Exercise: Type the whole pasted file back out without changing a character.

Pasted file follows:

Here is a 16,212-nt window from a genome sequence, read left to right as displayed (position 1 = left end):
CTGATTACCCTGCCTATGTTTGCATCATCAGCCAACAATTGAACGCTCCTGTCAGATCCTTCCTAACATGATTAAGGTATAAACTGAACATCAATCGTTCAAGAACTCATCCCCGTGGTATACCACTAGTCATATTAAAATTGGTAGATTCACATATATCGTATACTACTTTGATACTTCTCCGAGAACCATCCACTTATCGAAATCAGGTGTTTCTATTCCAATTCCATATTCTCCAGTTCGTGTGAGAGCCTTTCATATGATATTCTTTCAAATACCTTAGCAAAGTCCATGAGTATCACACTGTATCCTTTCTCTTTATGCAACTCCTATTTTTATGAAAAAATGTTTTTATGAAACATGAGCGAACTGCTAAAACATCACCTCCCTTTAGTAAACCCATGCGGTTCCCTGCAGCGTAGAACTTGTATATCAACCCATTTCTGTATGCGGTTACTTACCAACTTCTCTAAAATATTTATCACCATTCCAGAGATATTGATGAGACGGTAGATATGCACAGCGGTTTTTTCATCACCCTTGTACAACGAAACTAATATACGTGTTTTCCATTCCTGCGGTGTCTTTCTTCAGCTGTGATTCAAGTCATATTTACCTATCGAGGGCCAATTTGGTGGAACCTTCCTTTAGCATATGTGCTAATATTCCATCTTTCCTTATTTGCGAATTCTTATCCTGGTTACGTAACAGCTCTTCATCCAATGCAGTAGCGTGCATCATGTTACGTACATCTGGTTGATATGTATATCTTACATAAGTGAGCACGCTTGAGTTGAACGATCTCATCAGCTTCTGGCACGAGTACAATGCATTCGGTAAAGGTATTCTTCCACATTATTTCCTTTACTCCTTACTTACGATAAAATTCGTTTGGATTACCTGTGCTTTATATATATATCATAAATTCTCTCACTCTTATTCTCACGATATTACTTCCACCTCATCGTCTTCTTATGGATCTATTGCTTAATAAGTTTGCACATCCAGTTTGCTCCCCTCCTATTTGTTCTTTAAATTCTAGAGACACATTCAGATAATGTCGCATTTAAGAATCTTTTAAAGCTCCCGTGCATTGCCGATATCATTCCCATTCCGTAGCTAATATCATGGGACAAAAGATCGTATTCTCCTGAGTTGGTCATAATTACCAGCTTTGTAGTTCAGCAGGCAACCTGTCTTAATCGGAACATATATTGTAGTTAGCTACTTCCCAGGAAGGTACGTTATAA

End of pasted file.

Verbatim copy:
Here is a 16,212-nt window from a genome sequence, read left to right as displayed (position 1 = left end):
CTGATTACCCTGCCTATGTTTGCATCATCAGCCAACAATTGAACGCTCCTGTCAGATCCTTCCTAACATGATTAAGGTATAAACTGAACATCAATCGTTCAAGAACTCATCCCCGTGGTATACCACTAGTCATATTAAAATTGGTAGATTCACATATATCGTATACTACTTTGATACTTCTCCGAGAACCATCCACTTATCGAAATCAGGTGTTTCTATTCCAATTCCATATTCTCCAGTTCGTGTGAGAGCCTTTCATATGATATTCTTTCAAATACCTTAGCAAAGTCCATGAGTATCACACTGTATCCTTTCTCTTTATGCAACTCCTATTTTTATGAAAAAATGTTTTTATGAAACATGAGCGAACTGCTAAAACATCACCTCCCTTTAGTAAACCCATGCGGTTCCCTGCAGCGTAGAACTTGTATATCAACCCATTTCTGTATGCGGTTACTTACCAACTTCTCTAAAATATTTATCACCATTCCAGAGATATTGATGAGACGGTAGATATGCACAGCGGTTTTTTCATCACCCTTGTACAACGAAACTAATATACGTGTTTTCCATTCCTGCGGTGTCTTTCTTCAGCTGTGATTCAAGTCATATTTACCTATCGAGGGCCAATTTGGTGGAACCTTCCTTTAGCATATGTGCTAATATTCCATCTTTCCTTATTTGCGAATTCTTATCCTGGTTACGTAACAGCTCTTCATCCAATGCAGTAGCGTGCATCATGTTACGTACATCTGGTTGATATGTATATCTTACATAAGTGAGCACGCTTGAGTTGAACGATCTCATCAGCTTCTGGCACGAGTACAATGCATTCGGTAAAGGTATTCTTCCACATTATTTCCTTTACTCCTTACTTACGATAAAATTCGTTTGGATTACCTGTGCTTTATATATATATCATAAATTCTCTCACTCTTATTCTCACGATATTACTTCCACCTCATCGTCTTCTTATGGATCTATTGCTTAATAAGTTTGCACATCCAGTTTGCTCCCCTCCTATTTGTTCTTTAAATTCTAGAGACACATTCAGATAATGTCGCATTTAAGAATCTTTTAAAGCTCCCGTGCATTGCCGATATCATTCCCATTCCGTAGCTAATATCATGGGACAAAAGATCGTATTCTCCTGAGTTGGTCATAATTACCAGCTTTGTAGTTCAGCAGGCAACCTGTCTTAATCGGAACATATATTGTAGTTAGCTACTTCCCAGGAAGGTACGTTATAA